Saturday, October 27, 2007

Noble but utterly and unsurprisingly failed

I started working at Philadelphia's Library for the Blind and Physically Handicapped, where, under the pretenses of working on a research project, I've been going through the treasure trove of documents that disorganized governmental organizations never throw out. From a 1964 issue of "Library Journal":

"AURAL READING MACHINE: A new machine to enable the blind to read ordinary printed material is being evaluated by the Battelle Memorial Institute. At the present stage of development of the reader, the sounds produced by the device do not resemble speech but are patterns of musical tones similar to chords played on an organ. By interpreting these tones, trained users should ultimately attain a speed of 15 to 30 words per minute."

Which led Mr. Wiegle and I to envision the following fantasy history:

"ORAL READING MACHINE: At the present stage of development, the machine converts inputted text into an omelette recipe, then makes an omelette. By interpreting these omelettes, trained users should ultimately attain a reading speed of 300 words per meal (wpm). Users will be able to program the machine to automatically process the morning newspaper and create omelettes before the user awakes. The user can then consume breakfast and the news simultaneously. A meal of 36 omelettes will result in the reading of the major sections of a standard local paper."

NY Times Headline, 6/27/1965: "Study shows blind people gaining weight more rapidly than other demographic groups"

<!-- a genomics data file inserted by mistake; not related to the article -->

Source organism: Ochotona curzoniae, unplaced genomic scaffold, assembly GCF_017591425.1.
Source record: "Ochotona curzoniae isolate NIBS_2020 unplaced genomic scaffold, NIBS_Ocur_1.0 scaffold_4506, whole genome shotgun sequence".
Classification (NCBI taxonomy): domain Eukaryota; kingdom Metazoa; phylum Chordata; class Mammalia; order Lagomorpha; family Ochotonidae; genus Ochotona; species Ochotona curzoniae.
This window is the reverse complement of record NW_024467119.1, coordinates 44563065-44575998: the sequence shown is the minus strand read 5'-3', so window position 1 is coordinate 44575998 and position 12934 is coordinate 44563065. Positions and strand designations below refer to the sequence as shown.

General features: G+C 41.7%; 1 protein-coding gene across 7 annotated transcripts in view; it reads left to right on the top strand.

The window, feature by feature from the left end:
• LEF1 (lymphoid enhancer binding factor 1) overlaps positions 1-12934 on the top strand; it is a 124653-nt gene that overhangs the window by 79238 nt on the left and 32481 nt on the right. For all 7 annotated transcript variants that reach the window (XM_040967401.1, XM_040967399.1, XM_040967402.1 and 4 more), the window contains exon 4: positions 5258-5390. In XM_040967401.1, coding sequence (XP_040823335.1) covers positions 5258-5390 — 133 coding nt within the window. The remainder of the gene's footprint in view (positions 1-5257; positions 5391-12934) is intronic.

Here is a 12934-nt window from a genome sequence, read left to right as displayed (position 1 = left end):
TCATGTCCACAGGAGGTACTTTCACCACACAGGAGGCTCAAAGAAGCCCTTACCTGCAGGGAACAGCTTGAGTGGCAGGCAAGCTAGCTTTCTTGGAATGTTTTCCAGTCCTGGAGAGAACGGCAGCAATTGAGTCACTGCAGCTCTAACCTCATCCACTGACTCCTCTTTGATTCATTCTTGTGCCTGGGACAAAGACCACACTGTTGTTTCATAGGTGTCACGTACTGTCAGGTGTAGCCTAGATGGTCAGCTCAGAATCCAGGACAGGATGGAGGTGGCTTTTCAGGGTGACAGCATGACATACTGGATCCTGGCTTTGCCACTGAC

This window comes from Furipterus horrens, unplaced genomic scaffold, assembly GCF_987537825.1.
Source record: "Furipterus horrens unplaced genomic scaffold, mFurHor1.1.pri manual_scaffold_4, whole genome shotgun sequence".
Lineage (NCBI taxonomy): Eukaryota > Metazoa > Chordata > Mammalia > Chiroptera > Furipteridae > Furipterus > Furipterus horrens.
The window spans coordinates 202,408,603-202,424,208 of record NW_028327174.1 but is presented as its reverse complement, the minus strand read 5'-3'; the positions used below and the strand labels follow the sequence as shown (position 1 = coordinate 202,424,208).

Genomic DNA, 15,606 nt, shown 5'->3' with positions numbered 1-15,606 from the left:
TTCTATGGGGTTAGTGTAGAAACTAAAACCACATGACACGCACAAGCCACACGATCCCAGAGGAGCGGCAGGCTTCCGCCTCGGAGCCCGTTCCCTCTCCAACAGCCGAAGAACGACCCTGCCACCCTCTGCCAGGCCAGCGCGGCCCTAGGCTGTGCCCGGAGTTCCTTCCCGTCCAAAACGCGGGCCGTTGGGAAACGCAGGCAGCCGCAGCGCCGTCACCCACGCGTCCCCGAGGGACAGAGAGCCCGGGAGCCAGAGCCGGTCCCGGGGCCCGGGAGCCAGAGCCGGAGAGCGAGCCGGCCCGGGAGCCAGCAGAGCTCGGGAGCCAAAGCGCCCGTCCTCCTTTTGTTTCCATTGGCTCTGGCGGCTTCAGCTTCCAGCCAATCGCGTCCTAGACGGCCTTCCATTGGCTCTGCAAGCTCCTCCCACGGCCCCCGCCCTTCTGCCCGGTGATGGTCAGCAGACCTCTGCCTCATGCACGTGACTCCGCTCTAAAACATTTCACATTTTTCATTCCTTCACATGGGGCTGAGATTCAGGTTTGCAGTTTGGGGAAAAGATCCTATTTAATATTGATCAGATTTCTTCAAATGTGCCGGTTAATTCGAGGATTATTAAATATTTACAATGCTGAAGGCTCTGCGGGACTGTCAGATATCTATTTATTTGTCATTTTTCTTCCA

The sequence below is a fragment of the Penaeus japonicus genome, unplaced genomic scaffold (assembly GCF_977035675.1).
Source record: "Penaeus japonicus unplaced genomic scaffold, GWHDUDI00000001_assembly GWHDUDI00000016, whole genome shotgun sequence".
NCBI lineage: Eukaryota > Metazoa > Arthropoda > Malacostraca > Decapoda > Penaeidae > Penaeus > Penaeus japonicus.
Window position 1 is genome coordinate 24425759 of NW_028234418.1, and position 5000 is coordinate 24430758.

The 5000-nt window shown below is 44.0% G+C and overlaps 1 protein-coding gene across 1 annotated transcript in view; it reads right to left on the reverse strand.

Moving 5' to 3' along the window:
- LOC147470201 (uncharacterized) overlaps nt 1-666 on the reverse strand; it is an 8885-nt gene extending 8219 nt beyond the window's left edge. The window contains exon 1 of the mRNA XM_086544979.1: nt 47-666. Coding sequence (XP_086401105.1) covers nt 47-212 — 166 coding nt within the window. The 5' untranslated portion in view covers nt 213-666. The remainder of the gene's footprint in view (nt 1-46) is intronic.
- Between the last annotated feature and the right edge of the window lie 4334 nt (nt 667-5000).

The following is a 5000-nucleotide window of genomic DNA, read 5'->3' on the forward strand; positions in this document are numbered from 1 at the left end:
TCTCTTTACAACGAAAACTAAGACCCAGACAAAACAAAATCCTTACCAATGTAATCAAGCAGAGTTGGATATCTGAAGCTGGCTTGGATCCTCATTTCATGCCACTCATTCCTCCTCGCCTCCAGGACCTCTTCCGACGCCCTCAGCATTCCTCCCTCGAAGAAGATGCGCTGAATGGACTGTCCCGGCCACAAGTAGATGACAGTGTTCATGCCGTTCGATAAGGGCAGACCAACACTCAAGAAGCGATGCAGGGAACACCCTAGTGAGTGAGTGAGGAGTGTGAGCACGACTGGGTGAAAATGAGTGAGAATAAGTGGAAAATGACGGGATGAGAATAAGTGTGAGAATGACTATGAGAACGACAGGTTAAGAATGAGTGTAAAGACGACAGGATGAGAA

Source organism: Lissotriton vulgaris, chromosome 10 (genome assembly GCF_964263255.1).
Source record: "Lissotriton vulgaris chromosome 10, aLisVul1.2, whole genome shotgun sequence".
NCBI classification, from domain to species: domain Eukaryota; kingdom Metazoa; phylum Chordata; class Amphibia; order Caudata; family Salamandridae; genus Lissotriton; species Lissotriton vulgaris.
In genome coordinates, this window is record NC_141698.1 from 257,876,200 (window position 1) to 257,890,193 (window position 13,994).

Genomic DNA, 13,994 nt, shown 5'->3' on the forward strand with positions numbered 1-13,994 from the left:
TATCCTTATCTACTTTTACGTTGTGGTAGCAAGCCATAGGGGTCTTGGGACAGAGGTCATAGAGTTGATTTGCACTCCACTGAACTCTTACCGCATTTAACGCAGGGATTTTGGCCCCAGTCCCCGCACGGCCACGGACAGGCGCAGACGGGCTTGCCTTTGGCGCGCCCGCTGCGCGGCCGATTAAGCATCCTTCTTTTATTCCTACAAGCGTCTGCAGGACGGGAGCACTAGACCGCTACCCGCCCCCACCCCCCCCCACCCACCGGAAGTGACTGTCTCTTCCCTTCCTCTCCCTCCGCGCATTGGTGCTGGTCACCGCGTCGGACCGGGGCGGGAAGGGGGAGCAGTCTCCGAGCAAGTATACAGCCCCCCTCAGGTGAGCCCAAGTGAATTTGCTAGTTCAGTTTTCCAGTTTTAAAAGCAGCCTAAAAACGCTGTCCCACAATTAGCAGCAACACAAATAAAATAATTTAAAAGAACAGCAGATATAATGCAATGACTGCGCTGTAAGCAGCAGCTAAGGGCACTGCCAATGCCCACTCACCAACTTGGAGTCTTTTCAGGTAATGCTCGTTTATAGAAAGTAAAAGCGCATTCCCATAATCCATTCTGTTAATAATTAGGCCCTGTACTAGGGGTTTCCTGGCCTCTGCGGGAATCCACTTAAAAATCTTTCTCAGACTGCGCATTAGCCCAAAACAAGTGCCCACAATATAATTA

Monday, October 15, 2007

Don't That Look Like a Tasty Bowl o' Mush?

I have been experimenting with an innovative and delicious new dessert concept. At first glance, you may be tempted to call it little more than warm, undercooked rice pudding, but I prefer "dessert risotto." Here's how the inaugural Nailgun Alley version goes:

Make some jasmine rice. In a saucepan over medium heat, stir said rice with butter, peanut butter, cream, and sugar. (Don't get all high and mighty with cooking technique and when to add what. It's all gonna turn into the same delectable slop no matter how it goes down.) Remove from heat. Fold in frozen chocolate chips. Consume.

The man of the house was so keen on the idea that tonight he made a big pot of rice, ate half of it with chili for dinner and then ate the rest as chocolate-peanut-butter dessert risotto. Though I think he now regrets that plan (note: best to precede dessert risotto with dinner of healthy green salad), we at the Dessert Risotto Foundation applaud his ricely efforts.

Next adaptation will be an autumnal blend of canned pumpkin, pie spices, and graham cracker chunks.

The only thing that might theoretically be able to top this: deep-fried dessert risotto.

Monday, October 1, 2007

Up and clickable

My other Web site is up. You know, the one that may make me some money. I'm assuming this one won't, but if you'd like to prove me wrong by sending a check, by all means.